This morning’s hurricane forecast is worse for Florida, but better for us. So much better for us, that it looks like it is going to be a non-event here.
Here are the choices that we have as a storm approaches. We can head out to sea and run away from the storm. We can find a marina and tie down. We can find a “hurricane hole” and anchor. We could also have the boat taken out of the water, and stored ashore. There is no one choice good for all situations.
Running away is typically what larger, faster boat and ships do. In the open ocean it is about the only choice you have. Forecasts these days are good enough to make it a valid choice in many cases. On the east coast of North America, it often is not a great idea for slower boats (like us!). The problem is, you can’t go west, there is land in the way! Your only option is to head east, crossing in front of the storm. Most storms at some point in their lives, as the meteorologists say, “recurve”. That is to say they head off to the east. Predicting if, when, and how much, storms curve back to the east is not the most refined art. It is quite possible that just as you head out to the east to avoid the storm, it tacks off in the same direction, and you are worse off than when you started. An even worse idea is to count on the curve to the east, and run down the coast. if the storm tracks farther west than expected, suddenly you are pinched between the coast and the storm. A bad place to be, and one that has cost several large vessels and many lives.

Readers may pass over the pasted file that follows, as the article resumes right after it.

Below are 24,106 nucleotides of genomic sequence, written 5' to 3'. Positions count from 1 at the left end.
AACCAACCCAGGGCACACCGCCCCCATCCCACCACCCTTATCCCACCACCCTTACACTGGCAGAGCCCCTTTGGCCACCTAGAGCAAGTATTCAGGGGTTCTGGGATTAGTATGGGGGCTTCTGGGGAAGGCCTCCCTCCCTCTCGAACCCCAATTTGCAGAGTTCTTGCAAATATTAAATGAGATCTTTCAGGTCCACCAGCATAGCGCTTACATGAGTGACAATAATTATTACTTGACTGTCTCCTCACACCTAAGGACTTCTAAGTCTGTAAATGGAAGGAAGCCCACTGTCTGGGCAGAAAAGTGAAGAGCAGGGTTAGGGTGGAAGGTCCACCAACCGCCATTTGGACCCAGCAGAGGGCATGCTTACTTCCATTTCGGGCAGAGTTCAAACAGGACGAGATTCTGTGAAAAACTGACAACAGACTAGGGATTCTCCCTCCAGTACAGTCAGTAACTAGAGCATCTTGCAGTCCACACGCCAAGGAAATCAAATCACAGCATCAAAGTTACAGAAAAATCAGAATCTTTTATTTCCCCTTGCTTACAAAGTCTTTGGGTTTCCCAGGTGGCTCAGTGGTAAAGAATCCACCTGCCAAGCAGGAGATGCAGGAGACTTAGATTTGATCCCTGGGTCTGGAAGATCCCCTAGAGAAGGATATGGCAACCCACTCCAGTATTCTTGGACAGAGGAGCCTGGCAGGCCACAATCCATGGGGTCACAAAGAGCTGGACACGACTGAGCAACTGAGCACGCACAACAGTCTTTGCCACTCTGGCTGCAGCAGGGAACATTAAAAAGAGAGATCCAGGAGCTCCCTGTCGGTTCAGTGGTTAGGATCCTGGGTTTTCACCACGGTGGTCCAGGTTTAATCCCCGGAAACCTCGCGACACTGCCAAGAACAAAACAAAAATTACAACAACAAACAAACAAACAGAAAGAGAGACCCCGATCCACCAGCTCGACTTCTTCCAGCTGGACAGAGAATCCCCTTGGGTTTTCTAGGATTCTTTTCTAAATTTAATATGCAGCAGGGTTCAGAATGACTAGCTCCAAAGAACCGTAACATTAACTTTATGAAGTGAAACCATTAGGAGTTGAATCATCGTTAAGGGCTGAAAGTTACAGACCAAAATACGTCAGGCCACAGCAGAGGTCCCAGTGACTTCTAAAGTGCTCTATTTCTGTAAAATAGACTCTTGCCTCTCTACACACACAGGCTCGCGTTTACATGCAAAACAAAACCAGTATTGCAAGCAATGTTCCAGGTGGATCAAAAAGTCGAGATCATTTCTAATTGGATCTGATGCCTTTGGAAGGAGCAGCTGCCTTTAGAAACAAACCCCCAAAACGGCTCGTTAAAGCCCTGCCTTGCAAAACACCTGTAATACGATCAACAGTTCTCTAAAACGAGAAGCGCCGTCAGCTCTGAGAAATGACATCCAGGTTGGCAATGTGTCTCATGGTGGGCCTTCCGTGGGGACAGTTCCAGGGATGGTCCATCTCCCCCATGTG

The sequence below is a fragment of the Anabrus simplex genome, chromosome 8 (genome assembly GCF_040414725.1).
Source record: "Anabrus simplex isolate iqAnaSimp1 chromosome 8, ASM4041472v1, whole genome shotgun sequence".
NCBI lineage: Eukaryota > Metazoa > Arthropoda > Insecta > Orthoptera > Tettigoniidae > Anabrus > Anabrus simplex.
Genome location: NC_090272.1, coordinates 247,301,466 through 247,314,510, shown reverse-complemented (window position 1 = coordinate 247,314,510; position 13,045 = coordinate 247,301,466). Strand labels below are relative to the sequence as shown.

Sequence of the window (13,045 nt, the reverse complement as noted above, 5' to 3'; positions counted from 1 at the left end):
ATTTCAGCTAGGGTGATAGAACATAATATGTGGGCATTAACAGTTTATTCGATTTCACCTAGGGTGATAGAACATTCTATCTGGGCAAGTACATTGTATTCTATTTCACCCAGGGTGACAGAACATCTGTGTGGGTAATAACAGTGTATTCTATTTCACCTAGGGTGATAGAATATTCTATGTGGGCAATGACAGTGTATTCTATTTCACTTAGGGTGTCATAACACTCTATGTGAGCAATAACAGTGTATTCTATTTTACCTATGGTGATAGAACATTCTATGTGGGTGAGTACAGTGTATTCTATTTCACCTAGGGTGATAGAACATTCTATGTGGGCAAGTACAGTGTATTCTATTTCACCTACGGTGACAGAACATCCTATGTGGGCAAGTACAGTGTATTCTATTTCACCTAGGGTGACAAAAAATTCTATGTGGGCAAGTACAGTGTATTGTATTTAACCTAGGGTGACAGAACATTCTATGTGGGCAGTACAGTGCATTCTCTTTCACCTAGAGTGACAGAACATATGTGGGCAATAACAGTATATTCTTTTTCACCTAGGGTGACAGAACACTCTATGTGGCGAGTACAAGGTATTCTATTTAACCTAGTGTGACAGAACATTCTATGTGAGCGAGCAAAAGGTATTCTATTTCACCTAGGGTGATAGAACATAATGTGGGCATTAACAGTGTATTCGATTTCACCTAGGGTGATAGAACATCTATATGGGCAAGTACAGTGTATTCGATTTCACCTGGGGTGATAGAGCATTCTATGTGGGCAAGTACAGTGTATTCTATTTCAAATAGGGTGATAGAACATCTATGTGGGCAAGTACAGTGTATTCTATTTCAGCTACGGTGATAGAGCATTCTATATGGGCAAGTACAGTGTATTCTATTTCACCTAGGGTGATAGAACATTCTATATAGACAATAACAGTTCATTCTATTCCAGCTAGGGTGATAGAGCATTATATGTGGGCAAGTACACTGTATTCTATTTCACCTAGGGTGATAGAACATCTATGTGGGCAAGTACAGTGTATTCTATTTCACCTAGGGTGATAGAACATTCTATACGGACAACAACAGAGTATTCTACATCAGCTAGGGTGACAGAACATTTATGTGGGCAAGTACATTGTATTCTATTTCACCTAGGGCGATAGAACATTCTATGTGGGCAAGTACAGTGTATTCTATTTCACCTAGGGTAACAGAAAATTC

Marinas can be a good place if they are well protected, well built, the storm isn’t too bad, and they let you stay. The Annapolis Yacht Basin, where we are now, meets those requirements. They told us we could stay in anything up to a forecast direct hit by a Category 4 hurricane. The superyachts have been told they have to clear out if winds of 70 knots are forecast. The pilings and docks aren’t up to the load they put on them.
Other than a good marina, if you find a small enclosed bay with a firm, but not hard bottom, that is the best place to hide. With suitable anchor and other attachments, the biggest hazards are other boats, and flying debris. I think the debris is the most under-appreciated hazard in a major storm. Imagine someone shooting coconuts at your boat at 100 mph. If you are out of the waves, it’s a lot easier to keep an anchor stuck to the bottom. Some of the most valuable hurricane holes have “soft edges.” So if, in a worst case scenario, you were driven ashore there is soft and flexible brush to land on, not hard rocks or tree trunks.
Taking the boat out of the water is generally more of a long term solution if you were leaving a boat alone in a storm prone area. If the boat can be stored high enough that it is about a storm surge of water, and it well tied down, it is likely to be as safe as it can be.